Good people are still out there
by GLENETTA SHUEY
Some days you see and read about people being cruel to their fellow man. Reasons vary from greed to sheer meanness. I have witnessed enough of that myself to know that sometimes there is no reasonable explanation. On the other hand, I also have been privileged to see people do wonderful deeds simply because.
There are still good people out there. When my grandson was just a little over two years old, we were on the way to his weekly therapy session in Lake Charles. An 18-wheeler’s rig belt broke and snapped into my vehicle’s window, inches from Chase’s face and the glass fractured, spilling all over him. He yelped, but never cried. I pulled over just yards away from the 210 Loop with traffic racing by us. I was able to get Chase out of the car – unbelievably – without a scratch. I held him on the side of the road on a windy and chilly day for 20 minutes before someone finally stopped to help us. This man was on his way to a job, but took the time out to help us. He cleared the seat of all glass, including Chase’s car seat, and then taped cardboard to the window opening so that we could drive to therapy. He refused to take any money. I asked for his business card so I could send him a gift card later. A good samaritan in the flesh.
Recently, this same grandson and I were sent on a mission by his mom to find a bat and helmet for summer little league baseball. First, let me make it crystal clear that I have no sons; therefore, my knowledge about sports paraphernalia is rudimentary at best. That didn’t stop this granny though. We took ourselves to Academy and began the hunt for the requested items.
Chase is now eight and a lefty. We are barely in the store, and he finds a helmet and tries it on. I ask, with no clue as to what the answer should be: “Does it fit ok?” Duh. Chase looks at me as if I had grown horns or something. “What?” was his rebuttal. “I guess so, Granny,” he says with a hint of annoyance. I figure: one down and one to go. Somehow, I knew the bat was going to be a more difficult quest. There literally were dozens upon dozens. Every size, every price (ridiculous prices), and every weight. Weight – who knew? After walking around with Chase exclaiming, “Granny, I like blue. We’ll get a blue one,” I had enough. I spy this athletic young man with a pretty wife and a new baby in tow. I have been told by my family that I don’t know a stranger, so I plunge in. “Sir, I need help.” (I realized later how that could have been interpreted, but I digress.) I go on to explain my predicament to this kind gentleman.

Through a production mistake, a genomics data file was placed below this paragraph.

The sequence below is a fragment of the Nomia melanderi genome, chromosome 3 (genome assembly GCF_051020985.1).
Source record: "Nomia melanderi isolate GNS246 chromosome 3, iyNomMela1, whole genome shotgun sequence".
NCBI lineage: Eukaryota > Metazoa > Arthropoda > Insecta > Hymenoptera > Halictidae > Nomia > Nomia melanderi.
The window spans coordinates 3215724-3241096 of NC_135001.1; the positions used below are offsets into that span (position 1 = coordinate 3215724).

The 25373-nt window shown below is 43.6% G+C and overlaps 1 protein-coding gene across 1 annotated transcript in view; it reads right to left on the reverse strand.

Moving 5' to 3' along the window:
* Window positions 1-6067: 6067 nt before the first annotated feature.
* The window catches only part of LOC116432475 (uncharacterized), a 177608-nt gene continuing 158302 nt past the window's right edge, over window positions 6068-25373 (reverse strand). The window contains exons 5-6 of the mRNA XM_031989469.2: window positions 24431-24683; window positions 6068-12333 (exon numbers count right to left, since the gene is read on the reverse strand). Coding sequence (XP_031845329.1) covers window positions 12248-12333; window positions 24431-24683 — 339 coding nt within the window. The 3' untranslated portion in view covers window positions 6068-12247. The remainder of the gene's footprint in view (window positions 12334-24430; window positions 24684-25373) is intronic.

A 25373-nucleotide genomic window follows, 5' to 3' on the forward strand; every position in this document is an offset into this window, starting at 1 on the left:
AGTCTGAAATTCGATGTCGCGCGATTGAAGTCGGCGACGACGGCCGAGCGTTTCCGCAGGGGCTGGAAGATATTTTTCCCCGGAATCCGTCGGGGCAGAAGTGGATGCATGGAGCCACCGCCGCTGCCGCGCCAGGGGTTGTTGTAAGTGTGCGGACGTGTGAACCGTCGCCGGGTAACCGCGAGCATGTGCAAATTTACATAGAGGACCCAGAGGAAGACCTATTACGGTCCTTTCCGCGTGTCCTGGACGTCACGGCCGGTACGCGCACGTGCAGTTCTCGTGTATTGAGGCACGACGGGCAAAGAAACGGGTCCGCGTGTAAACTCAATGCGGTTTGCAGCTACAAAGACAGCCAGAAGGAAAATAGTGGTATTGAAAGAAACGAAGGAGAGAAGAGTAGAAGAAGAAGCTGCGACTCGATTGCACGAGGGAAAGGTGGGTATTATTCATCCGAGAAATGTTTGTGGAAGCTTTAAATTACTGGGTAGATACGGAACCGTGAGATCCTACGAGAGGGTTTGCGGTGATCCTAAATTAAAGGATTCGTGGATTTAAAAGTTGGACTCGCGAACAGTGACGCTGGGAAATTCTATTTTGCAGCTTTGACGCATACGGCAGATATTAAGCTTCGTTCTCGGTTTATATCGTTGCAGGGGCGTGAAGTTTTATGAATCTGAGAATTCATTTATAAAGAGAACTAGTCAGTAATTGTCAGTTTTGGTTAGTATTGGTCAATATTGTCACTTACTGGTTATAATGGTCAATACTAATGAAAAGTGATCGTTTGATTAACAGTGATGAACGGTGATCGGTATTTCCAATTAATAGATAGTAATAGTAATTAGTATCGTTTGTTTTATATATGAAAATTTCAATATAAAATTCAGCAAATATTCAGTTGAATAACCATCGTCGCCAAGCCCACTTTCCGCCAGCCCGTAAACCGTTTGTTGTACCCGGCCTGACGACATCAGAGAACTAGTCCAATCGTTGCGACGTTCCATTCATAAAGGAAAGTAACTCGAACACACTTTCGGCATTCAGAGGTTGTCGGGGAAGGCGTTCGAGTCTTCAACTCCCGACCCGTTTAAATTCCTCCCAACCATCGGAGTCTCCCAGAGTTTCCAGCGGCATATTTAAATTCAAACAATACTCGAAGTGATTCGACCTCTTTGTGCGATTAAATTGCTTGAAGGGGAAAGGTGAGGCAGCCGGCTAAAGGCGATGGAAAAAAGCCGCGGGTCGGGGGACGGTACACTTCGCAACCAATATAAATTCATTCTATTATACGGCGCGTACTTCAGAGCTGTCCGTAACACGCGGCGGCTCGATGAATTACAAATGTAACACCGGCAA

First, he checks out the helmet we selected and, lo and behold, it was an acceptable choice. Then he dives into the bat maze. He also measures Chase’s arm length and explores other requirements for Chase’s particular needs. I apologized to his wife for taking up their time, and she, too, is kind and gracious. He finds three suitable bats and allows Chase to choose one. He chooses the blue. I couldn’t thank this young man enough for taking so much time out of his afternoon with his wife and baby to help a stranger. He was humbled by my overly passionate gratitude. Chase beamed and thanked him also. A simple thing to this young man, but an act of kindness to me.
Most importantly, he helped my grandson, who means the world to me. He didn’t have to go that “extra mile”; he could have just pointed out some bats and told me to check that section. But he didn’t. He did much more than that. He gave this lady a reason to believe in people again, a reason to say that there are still some good people out there.
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